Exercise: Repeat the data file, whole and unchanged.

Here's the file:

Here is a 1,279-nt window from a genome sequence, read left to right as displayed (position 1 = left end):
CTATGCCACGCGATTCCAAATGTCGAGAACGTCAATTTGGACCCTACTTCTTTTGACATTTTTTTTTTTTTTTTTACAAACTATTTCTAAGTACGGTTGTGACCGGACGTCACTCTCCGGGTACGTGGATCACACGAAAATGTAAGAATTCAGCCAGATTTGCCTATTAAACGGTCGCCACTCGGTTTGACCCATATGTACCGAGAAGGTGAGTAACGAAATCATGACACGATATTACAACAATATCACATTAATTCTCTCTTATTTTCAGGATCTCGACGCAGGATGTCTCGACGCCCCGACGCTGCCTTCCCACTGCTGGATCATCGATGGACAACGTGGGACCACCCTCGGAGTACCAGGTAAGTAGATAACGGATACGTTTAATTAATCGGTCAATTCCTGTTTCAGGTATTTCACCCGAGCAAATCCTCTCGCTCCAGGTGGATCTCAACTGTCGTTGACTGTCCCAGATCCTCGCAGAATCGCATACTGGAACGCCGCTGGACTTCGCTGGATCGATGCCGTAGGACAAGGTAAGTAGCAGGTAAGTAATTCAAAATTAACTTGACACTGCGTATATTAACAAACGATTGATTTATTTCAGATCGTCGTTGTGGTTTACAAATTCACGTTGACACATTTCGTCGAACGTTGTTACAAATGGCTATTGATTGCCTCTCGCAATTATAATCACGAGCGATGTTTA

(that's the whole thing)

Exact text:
Here is a 1,279-nt window from a genome sequence, read left to right as displayed (position 1 = left end):
CTATGCCACGCGATTCCAAATGTCGAGAACGTCAATTTGGACCCTACTTCTTTTGACATTTTTTTTTTTTTTTTTACAAACTATTTCTAAGTACGGTTGTGACCGGACGTCACTCTCCGGGTACGTGGATCACACGAAAATGTAAGAATTCAGCCAGATTTGCCTATTAAACGGTCGCCACTCGGTTTGACCCATATGTACCGAGAAGGTGAGTAACGAAATCATGACACGATATTACAACAATATCACATTAATTCTCTCTTATTTTCAGGATCTCGACGCAGGATGTCTCGACGCCCCGACGCTGCCTTCCCACTGCTGGATCATCGATGGACAACGTGGGACCACCCTCGGAGTACCAGGTAAGTAGATAACGGATACGTTTAATTAATCGGTCAATTCCTGTTTCAGGTATTTCACCCGAGCAAATCCTCTCGCTCCAGGTGGATCTCAACTGTCGTTGACTGTCCCAGATCCTCGCAGAATCGCATACTGGAACGCCGCTGGACTTCGCTGGATCGATGCCGTAGGACAAGGTAAGTAGCAGGTAAGTAATTCAAAATTAACTTGACACTGCGTATATTAACAAACGATTGATTTATTTCAGATCGTCGTTGTGGTTTACAAATTCACGTTGACACATTTCGTCGAACGTTGTTACAAATGGCTATTGATTGCCTCTCGCAATTATAATCACGAGCGATGTTTA